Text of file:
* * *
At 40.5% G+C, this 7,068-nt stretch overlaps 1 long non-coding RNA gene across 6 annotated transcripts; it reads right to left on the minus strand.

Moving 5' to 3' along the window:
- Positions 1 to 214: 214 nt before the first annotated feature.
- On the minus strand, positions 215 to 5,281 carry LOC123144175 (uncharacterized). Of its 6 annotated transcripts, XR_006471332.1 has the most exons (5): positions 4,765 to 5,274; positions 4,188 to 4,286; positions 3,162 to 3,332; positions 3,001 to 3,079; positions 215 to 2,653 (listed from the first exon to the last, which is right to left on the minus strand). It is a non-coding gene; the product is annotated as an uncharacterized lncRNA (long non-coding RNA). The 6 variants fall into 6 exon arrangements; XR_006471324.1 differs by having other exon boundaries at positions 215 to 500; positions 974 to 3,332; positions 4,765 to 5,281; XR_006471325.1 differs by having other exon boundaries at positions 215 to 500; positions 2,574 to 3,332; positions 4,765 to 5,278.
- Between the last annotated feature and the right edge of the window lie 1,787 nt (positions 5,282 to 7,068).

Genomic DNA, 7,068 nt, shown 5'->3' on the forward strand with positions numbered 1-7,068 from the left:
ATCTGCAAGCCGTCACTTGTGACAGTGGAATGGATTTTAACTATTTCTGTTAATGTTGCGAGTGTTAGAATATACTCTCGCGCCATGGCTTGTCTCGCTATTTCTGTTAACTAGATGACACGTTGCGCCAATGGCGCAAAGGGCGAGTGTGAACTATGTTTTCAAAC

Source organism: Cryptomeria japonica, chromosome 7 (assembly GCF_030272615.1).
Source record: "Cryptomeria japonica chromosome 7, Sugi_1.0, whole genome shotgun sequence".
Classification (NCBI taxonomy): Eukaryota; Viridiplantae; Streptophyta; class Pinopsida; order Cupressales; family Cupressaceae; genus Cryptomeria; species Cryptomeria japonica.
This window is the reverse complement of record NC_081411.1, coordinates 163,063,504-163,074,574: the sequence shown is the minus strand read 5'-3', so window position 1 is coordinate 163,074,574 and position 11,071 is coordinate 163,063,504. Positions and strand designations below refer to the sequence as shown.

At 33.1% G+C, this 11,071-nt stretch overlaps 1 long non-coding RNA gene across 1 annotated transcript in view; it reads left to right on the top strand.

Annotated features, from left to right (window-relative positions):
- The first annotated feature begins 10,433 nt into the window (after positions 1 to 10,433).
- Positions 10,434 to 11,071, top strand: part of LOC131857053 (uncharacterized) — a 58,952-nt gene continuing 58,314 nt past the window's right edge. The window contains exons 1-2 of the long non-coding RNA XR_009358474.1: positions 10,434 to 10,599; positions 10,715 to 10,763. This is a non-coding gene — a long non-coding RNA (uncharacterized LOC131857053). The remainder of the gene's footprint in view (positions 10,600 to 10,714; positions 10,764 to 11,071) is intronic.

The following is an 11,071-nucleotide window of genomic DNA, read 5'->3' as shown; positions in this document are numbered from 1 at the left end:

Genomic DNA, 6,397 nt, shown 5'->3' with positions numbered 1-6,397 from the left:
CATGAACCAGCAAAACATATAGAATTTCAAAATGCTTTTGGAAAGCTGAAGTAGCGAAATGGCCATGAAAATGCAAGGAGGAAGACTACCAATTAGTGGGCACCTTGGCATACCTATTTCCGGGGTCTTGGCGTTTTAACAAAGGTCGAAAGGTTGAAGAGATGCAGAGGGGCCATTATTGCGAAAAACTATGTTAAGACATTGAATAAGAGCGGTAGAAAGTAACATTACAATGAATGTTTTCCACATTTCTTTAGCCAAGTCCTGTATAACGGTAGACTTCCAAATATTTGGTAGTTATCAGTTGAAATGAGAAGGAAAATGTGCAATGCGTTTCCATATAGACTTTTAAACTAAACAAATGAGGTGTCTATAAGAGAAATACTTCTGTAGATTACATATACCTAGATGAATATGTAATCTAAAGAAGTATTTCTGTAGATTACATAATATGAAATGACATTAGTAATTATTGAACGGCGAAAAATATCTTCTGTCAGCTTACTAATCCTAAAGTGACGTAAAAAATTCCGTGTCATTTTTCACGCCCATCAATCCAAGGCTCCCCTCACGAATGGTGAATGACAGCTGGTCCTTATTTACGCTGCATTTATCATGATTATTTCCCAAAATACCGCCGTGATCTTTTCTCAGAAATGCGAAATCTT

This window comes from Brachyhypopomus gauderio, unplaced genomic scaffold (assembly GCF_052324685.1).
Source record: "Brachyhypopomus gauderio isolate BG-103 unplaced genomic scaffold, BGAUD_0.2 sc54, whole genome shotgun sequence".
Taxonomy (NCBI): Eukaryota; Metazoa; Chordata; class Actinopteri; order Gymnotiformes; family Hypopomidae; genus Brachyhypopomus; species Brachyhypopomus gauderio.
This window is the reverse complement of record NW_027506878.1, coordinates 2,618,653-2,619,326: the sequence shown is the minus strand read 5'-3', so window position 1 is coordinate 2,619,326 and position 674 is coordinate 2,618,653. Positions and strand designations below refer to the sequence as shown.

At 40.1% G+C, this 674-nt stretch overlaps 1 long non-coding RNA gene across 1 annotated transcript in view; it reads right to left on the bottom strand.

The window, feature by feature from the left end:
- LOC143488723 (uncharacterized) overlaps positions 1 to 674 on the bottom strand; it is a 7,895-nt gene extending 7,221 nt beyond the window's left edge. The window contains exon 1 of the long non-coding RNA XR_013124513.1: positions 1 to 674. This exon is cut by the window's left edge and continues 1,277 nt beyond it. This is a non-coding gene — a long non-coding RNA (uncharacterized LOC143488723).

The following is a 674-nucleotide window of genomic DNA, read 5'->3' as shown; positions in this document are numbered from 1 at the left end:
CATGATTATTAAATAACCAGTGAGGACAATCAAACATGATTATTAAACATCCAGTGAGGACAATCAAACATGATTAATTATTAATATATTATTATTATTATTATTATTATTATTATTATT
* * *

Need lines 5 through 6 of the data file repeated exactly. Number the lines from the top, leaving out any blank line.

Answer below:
- Between the last annotated feature and the right edge of the window lie 1,787 nt (positions 5,282 to 7,068).

Genomic DNA, 7,068 nt, shown 5'->3' on the forward strand with positions numbered 1-7,068 from the left: